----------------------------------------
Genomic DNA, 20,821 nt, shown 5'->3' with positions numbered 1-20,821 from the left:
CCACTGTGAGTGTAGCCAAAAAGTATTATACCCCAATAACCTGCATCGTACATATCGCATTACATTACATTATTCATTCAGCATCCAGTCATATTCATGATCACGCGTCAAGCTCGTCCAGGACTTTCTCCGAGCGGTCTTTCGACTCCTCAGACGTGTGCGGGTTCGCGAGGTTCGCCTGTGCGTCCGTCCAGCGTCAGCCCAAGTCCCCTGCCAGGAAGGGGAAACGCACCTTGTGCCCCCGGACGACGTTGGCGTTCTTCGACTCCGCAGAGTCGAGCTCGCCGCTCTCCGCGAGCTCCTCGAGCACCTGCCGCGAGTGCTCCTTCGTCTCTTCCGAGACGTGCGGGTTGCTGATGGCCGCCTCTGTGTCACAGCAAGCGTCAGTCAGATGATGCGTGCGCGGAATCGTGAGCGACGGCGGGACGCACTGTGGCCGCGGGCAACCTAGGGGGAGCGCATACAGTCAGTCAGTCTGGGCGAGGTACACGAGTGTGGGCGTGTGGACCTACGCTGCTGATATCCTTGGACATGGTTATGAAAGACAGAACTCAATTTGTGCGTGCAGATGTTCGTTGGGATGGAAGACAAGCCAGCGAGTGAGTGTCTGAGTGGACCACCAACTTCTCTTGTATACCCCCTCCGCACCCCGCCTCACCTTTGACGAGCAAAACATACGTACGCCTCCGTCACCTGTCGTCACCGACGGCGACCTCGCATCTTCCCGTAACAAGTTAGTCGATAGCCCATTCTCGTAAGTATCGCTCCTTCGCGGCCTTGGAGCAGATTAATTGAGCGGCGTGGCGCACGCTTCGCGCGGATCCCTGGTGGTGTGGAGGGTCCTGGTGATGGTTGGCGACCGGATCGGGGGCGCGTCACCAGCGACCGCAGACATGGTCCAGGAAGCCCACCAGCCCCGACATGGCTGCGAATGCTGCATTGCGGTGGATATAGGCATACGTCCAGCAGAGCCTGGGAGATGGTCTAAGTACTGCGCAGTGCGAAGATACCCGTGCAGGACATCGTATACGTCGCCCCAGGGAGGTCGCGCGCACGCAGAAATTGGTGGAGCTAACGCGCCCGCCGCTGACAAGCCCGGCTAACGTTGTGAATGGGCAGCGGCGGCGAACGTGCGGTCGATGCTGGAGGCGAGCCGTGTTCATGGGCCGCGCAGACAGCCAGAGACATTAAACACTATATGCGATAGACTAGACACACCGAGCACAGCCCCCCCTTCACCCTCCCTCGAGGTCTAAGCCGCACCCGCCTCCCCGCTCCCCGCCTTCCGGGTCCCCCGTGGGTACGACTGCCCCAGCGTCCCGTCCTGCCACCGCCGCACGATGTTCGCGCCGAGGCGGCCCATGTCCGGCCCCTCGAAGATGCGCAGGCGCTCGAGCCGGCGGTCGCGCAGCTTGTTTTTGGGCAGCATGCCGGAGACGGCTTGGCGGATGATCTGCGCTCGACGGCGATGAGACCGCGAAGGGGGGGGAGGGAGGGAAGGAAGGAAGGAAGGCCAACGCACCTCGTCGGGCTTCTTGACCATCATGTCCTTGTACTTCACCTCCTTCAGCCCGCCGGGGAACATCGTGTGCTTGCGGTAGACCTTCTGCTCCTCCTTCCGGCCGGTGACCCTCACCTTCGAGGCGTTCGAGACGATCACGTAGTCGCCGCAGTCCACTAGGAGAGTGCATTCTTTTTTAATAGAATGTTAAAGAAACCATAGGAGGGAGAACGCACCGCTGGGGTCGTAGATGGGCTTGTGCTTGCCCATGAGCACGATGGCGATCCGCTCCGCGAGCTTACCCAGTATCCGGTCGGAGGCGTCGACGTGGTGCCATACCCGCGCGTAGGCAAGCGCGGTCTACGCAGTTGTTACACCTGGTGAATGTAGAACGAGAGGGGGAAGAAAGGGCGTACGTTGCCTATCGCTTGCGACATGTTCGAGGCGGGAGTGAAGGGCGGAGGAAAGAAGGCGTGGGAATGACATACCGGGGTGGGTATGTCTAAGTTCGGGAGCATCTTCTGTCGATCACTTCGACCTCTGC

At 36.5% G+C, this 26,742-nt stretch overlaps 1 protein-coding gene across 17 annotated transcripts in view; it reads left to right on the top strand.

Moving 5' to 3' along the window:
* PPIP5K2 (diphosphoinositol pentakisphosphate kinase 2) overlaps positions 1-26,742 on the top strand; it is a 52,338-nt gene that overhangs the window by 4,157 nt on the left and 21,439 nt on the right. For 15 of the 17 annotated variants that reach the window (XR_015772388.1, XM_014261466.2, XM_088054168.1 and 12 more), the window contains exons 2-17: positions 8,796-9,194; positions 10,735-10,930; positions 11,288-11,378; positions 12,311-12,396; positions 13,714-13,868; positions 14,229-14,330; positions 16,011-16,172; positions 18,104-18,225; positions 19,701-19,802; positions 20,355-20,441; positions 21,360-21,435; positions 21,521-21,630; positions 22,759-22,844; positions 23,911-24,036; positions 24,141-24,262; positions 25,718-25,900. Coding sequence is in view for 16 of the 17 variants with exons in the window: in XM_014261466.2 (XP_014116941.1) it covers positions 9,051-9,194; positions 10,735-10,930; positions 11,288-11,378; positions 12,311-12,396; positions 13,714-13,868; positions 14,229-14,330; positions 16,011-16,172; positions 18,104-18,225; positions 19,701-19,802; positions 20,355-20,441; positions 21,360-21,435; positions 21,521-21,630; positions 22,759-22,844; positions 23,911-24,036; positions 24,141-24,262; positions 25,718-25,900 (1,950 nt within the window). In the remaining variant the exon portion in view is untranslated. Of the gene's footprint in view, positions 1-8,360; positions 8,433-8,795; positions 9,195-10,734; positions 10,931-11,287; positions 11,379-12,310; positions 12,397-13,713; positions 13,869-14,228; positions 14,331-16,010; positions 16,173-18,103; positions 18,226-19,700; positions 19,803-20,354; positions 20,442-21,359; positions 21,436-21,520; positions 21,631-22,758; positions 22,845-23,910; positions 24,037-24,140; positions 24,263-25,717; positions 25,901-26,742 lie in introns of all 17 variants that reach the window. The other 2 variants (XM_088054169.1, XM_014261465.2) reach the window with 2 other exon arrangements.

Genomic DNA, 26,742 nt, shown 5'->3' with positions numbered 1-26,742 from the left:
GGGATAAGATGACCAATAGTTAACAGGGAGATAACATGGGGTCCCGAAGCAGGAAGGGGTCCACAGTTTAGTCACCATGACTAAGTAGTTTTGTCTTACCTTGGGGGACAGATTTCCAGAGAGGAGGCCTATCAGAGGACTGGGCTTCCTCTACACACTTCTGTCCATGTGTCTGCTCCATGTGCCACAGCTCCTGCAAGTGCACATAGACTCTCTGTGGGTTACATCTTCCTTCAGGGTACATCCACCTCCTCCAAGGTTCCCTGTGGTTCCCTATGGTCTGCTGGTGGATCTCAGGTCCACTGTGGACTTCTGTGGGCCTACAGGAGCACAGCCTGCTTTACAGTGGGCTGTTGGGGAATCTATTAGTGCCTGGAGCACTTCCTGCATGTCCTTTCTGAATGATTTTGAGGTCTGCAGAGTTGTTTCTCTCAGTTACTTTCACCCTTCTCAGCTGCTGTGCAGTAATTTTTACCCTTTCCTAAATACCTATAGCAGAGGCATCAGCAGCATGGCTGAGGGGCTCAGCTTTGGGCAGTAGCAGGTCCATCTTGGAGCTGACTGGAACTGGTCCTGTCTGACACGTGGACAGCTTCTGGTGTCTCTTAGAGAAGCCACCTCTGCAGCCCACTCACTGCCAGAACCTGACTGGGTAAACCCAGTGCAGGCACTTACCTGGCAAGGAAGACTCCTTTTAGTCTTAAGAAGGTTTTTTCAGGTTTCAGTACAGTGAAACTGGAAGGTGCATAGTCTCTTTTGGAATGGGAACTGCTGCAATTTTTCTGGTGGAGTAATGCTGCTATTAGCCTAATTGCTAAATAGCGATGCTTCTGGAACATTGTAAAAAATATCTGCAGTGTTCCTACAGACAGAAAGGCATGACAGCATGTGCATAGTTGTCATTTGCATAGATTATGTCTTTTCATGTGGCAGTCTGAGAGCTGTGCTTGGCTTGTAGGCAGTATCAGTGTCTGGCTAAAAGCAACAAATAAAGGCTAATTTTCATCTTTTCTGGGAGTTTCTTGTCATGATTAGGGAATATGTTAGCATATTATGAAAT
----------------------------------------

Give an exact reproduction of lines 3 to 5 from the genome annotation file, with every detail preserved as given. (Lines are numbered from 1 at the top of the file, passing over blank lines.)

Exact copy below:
At 36.5% G+C, this 26,742-nt stretch overlaps 1 protein-coding gene across 17 annotated transcripts in view; it reads left to right on the top strand.

Moving 5' to 3' along the window:
* PPIP5K2 (diphosphoinositol pentakisphosphate kinase 2) overlaps positions 1-26,742 on the top strand; it is a 52,338-nt gene that overhangs the window by 4,157 nt on the left and 21,439 nt on the right. For 15 of the 17 annotated variants that reach the window (XR_015772388.1, XM_014261466.2, XM_088054168.1 and 12 more), the window contains exons 2-17: positions 8,796-9,194; positions 10,735-10,930; positions 11,288-11,378; positions 12,311-12,396; positions 13,714-13,868; positions 14,229-14,330; positions 16,011-16,172; positions 18,104-18,225; positions 19,701-19,802; positions 20,355-20,441; positions 21,360-21,435; positions 21,521-21,630; positions 22,759-22,844; positions 23,911-24,036; positions 24,141-24,262; positions 25,718-25,900. Coding sequence is in view for 16 of the 17 variants with exons in the window: in XM_014261466.2 (XP_014116941.1) it covers positions 9,051-9,194; positions 10,735-10,930; positions 11,288-11,378; positions 12,311-12,396; positions 13,714-13,868; positions 14,229-14,330; positions 16,011-16,172; positions 18,104-18,225; positions 19,701-19,802; positions 20,355-20,441; positions 21,360-21,435; positions 21,521-21,630; positions 22,759-22,844; positions 23,911-24,036; positions 24,141-24,262; positions 25,718-25,900 (1,950 nt within the window). In the remaining variant the exon portion in view is untranslated. Of the gene's footprint in view, positions 1-8,360; positions 8,433-8,795; positions 9,195-10,734; positions 10,931-11,287; positions 11,379-12,310; positions 12,397-13,713; positions 13,869-14,228; positions 14,331-16,010; positions 16,173-18,103; positions 18,226-19,700; positions 19,803-20,354; positions 20,442-21,359; positions 21,436-21,520; positions 21,631-22,758; positions 22,845-23,910; positions 24,037-24,140; positions 24,263-25,717; positions 25,901-26,742 lie in introns of all 17 variants that reach the window. The other 2 variants (XM_088054169.1, XM_014261465.2) reach the window with 2 other exon arrangements.